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Police Make Dramatic Exit From Eulalie Rivera School

Deputy Chief Christopher Howell puts police gear on kindergartner Renisa Williams.Members of the V.I. Police Department – including a shaggy, four-legged member – came to Eulalie Rivera Elementary School Tuesday to talk to the students about safety.
But halfway through the first of two planned presentations, the officers were suddenly sprinting to the parking lot, throwing their gear into the cars and peeling out with lights flashing and sirens wailing, leaving the 60 to 70 students from kindergarten through second grade curious about what that was all about.
The officers – who included members of the department’s Special Operatons Unit and K-9 officers – had just gotten word that a man police had been looking for since an Aug. 14 homicide had been found and was on the run. And five hours later they caught him (See related story, "Fugitive Murder Suspect Captured in Vacant House").
But though they had to make an abrupt departure, the police probably would be pleased to hear that the kids did get their message.
Back in the classroom after the presentation, the young students of Vera Lindquist’s kindergarten told a reporter what had happened and what they’d learned.
Stout had talked about firearm safety, and the kindergartners got it.
What’s the first thing they should do if they see a gun somewhere?
"Leave it alone," they said.
Then what?
"Run."
Then what?
There was a long pause. They all remembered there was something after run, but there was hesitation. Then suddenly one hand shot in the air.
"Hide?"
Well, Stout hadn’t actually said that, but it wasn’t necessarily a bad idea. Then another hand went up.
"Call 911?" the small voice asked.
Exactly right!
The officers also showed the students some of the equipment they use, including bulletproof vests, helmets, puncture-resistant gloves and a life vest complete with a flashing light.
The purpose of the visit was to make the children aware of the role police play in the their lives and the community, and that message came through as well.
Back in the classroom the kids were asked to finish these sentences, "The police are your …"
"Friends," they almost all said.
"The police’s job is to …"
"Protect me!" one called it. "Help me," said another.
Right on both counts.
And the kids were even savvy enough to know what the officer’s sudden departure was all about.
"Why did they leave so fast?" they were asked.
"To chase the bad men," most of them said. Hearing this, one got a surprised look on her face and asked, "They were chasing Batman?"
"No," she reassured. "Batman’s fine. The police were chasing a bad man."
And they caught him, too.

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Deputy Chief Christopher Howell puts police gear on kindergartner Renisa Williams.Members of the V.I. Police Department – including a shaggy, four-legged member – came to Eulalie Rivera Elementary School Tuesday to talk to the students about safety.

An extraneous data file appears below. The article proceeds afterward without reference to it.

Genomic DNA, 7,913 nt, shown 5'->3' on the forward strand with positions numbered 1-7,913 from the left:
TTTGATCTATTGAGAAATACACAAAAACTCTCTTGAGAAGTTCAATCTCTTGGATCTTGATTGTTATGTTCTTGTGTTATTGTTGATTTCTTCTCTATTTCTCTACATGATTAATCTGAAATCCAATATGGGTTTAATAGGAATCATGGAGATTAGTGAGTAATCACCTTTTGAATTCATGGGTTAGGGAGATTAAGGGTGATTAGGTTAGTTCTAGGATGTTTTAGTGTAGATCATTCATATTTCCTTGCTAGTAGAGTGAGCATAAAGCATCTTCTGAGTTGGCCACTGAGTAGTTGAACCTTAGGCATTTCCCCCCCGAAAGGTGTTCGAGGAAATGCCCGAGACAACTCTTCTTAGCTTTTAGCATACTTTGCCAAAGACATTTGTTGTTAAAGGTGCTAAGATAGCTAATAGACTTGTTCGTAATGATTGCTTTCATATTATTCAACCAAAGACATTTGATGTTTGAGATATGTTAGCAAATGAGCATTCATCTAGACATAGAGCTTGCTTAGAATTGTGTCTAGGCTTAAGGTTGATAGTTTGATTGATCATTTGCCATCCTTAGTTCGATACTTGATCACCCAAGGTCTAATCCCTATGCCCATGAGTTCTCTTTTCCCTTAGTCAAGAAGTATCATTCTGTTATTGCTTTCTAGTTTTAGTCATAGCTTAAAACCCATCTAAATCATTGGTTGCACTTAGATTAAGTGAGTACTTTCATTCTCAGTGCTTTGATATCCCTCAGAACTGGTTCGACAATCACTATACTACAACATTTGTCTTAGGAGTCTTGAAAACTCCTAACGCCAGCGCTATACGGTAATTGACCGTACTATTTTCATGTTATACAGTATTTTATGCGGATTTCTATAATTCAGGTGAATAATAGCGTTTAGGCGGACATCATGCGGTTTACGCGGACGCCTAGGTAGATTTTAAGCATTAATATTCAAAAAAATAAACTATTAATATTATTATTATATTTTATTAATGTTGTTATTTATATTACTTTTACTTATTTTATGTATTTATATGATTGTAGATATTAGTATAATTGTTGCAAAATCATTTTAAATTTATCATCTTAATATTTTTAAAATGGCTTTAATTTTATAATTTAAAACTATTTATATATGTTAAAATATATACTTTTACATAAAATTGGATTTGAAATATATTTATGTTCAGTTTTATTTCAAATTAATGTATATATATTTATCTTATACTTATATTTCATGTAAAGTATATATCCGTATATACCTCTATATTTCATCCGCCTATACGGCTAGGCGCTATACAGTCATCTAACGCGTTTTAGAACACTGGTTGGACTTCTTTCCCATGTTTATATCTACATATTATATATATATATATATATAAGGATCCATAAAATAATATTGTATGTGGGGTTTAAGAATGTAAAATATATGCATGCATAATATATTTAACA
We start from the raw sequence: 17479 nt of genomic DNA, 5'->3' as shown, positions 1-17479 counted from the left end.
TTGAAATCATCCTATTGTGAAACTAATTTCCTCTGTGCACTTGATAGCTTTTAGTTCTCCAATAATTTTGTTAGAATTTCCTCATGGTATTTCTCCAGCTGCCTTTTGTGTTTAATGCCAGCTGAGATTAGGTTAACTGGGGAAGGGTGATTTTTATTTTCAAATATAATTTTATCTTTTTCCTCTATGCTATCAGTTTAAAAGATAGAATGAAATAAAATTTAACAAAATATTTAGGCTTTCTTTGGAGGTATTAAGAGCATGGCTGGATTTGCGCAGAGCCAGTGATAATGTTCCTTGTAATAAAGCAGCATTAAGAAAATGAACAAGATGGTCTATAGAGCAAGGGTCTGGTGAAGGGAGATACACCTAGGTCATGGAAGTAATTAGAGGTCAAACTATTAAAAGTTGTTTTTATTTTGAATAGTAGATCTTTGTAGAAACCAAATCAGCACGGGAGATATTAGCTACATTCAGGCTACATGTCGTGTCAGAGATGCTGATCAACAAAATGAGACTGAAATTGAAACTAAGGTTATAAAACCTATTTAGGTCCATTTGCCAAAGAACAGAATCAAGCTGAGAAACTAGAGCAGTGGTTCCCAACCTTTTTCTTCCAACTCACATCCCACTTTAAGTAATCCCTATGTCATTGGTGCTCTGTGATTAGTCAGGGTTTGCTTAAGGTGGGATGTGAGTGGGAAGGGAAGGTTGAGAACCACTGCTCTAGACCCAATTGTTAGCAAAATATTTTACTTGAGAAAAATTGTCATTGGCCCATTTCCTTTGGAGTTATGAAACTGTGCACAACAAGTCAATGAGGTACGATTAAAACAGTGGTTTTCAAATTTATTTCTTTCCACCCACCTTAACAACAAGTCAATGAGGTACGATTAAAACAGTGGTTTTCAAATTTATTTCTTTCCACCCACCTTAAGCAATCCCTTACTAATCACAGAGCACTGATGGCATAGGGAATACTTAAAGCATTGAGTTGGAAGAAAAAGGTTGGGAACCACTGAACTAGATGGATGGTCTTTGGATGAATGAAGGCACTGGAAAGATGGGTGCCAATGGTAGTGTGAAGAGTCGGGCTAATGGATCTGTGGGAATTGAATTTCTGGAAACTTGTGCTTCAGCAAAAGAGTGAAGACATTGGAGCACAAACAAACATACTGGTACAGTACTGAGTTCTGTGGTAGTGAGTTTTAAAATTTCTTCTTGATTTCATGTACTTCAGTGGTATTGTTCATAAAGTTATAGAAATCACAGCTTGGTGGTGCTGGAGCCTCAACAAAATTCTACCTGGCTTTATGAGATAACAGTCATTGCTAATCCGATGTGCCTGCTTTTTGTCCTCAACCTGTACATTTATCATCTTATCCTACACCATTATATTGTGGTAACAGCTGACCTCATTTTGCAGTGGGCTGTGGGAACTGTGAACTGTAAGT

But halfway through the first of two planned presentations, the officers were suddenly sprinting to the parking lot, throwing their gear into the cars and peeling out with lights flashing and sirens wailing, leaving the 60 to 70 students from kindergarten through second grade curious about what that was all about.
The officers – who included members of the department's Special Operatons Unit and K-9 officers – had just gotten word that a man police had been looking for since an Aug. 14 homicide had been found and was on the run. And five hours later they caught him (See related story, "Fugitive Murder Suspect Captured in Vacant House").
But though they had to make an abrupt departure, the police probably would be pleased to hear that the kids did get their message.
Back in the classroom after the presentation, the young students of Vera Lindquist's kindergarten told a reporter what had happened and what they'd learned.
Stout had talked about firearm safety, and the kindergartners got it.
What's the first thing they should do if they see a gun somewhere?
"Leave it alone," they said.
Then what?
"Run."
Then what?
There was a long pause. They all remembered there was something after run, but there was hesitation. Then suddenly one hand shot in the air.
"Hide?"
Well, Stout hadn't actually said that, but it wasn't necessarily a bad idea. Then another hand went up.
"Call 911?" the small voice asked.
Exactly right!
The officers also showed the students some of the equipment they use, including bulletproof vests, helmets, puncture-resistant gloves and a life vest complete with a flashing light.
The purpose of the visit was to make the children aware of the role police play in the their lives and the community, and that message came through as well.
Back in the classroom the kids were asked to finish these sentences, "The police are your ..."
"Friends," they almost all said.
"The police's job is to ..."
"Protect me!" one called it. "Help me," said another.
Right on both counts.
And the kids were even savvy enough to know what the officer's sudden departure was all about.
"Why did they leave so fast?" they were asked.
"To chase the bad men," most of them said. Hearing this, one got a surprised look on her face and asked, "They were chasing Batman?"
"No," she reassured. "Batman's fine. The police were chasing a bad man."
And they caught him, too.